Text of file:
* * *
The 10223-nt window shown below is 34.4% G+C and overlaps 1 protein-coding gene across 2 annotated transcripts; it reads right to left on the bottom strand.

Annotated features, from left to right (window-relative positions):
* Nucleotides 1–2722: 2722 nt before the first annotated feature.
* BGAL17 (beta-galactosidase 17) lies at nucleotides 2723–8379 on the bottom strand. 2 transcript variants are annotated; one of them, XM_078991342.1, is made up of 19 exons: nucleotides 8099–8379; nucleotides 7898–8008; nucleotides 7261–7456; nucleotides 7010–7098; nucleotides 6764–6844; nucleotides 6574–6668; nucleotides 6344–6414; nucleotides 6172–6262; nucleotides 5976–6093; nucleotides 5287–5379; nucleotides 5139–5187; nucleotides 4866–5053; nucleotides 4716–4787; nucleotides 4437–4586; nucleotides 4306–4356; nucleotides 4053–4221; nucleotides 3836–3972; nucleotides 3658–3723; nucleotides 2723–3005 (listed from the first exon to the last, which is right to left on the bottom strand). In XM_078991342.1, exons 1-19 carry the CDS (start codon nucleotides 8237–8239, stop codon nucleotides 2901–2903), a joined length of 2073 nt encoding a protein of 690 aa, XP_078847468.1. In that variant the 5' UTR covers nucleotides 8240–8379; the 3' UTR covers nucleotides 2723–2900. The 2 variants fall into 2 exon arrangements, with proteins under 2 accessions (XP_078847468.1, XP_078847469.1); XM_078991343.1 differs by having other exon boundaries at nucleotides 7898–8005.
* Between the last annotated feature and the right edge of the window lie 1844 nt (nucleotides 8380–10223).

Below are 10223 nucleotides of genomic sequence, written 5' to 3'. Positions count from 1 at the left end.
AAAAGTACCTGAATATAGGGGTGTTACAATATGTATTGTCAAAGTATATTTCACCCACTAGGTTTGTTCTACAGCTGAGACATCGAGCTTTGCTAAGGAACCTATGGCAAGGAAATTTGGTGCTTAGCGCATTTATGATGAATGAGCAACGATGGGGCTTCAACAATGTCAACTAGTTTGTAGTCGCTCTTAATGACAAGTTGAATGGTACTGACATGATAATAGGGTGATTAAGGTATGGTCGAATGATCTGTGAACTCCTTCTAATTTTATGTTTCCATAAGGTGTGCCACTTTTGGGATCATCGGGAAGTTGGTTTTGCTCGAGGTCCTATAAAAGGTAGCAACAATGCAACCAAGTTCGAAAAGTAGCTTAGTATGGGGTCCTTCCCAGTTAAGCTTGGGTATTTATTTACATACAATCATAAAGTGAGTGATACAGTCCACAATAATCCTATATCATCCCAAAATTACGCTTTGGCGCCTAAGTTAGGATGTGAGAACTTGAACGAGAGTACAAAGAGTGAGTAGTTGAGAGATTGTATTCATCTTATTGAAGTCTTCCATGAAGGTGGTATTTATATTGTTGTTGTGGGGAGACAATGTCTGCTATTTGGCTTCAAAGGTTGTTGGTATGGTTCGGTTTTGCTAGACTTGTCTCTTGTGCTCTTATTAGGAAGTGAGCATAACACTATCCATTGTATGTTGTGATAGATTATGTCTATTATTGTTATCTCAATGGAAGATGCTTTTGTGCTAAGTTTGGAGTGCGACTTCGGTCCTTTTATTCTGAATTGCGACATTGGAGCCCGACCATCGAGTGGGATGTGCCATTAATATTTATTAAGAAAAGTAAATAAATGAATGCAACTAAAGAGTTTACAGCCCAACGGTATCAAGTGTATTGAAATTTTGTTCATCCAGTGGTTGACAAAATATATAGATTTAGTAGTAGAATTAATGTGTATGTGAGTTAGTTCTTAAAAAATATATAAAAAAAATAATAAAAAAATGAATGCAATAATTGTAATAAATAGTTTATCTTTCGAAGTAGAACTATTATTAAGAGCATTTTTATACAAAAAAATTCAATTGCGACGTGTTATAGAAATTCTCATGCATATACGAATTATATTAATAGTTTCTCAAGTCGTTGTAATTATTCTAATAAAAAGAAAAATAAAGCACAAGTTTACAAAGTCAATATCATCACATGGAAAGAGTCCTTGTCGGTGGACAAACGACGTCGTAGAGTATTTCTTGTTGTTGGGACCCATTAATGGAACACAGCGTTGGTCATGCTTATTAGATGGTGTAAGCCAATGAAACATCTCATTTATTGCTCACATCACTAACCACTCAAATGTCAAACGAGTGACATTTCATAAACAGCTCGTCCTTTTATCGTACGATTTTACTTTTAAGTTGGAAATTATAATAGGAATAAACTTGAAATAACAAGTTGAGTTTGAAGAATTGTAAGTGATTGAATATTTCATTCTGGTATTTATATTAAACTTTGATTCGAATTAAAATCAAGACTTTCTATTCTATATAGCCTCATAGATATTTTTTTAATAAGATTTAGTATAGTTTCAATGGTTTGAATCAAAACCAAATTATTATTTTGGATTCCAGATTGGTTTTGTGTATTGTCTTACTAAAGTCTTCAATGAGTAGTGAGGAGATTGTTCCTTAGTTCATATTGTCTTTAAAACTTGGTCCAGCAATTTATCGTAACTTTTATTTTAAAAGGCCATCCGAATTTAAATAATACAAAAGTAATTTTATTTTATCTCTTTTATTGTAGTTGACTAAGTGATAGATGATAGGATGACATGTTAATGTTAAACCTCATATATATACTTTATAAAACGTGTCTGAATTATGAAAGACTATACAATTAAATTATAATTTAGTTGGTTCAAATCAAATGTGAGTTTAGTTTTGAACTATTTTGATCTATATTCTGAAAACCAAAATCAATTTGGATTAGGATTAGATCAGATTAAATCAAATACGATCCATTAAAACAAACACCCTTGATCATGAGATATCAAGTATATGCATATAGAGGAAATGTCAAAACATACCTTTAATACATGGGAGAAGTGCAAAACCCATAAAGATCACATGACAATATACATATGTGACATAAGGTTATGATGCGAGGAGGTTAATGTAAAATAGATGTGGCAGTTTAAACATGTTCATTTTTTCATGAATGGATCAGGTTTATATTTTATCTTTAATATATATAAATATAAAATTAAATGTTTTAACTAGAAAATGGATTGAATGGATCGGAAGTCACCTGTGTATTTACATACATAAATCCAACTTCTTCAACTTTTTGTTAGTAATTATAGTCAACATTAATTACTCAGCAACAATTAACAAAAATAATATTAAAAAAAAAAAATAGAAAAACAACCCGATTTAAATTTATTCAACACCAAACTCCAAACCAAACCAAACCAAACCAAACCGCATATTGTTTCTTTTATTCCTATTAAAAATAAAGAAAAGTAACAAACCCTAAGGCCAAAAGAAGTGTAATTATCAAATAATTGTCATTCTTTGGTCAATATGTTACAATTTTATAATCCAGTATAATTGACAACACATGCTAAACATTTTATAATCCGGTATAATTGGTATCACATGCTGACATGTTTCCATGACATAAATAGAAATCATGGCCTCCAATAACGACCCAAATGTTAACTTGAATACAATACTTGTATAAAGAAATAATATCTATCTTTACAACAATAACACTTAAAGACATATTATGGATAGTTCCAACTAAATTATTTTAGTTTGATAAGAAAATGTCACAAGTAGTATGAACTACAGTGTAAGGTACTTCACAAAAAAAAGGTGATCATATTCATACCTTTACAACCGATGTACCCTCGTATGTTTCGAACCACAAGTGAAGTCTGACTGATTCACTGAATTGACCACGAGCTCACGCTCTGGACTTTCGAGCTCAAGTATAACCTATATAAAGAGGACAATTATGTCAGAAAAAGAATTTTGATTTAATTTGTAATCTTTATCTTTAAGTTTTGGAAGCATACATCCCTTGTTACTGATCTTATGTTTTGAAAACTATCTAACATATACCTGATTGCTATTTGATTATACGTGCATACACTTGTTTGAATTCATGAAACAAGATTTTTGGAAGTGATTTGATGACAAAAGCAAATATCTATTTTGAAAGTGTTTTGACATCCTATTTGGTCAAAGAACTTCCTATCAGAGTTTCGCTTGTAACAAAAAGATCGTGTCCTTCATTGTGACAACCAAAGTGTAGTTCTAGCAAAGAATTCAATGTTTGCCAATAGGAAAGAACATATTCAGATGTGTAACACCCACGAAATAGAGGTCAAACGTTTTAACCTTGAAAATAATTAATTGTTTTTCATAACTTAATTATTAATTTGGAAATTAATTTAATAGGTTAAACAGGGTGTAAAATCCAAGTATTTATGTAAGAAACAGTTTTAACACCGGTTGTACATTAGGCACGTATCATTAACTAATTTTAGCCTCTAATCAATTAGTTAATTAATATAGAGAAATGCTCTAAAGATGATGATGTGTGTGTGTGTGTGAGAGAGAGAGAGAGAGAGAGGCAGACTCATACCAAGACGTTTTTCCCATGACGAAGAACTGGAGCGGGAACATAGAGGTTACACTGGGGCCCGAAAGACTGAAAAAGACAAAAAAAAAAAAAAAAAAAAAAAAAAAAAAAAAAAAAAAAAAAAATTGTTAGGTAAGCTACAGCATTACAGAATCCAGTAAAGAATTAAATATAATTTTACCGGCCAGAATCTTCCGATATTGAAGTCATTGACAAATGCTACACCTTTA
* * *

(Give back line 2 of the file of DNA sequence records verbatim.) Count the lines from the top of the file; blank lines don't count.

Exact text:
Annotated features, from left to right (window-relative positions):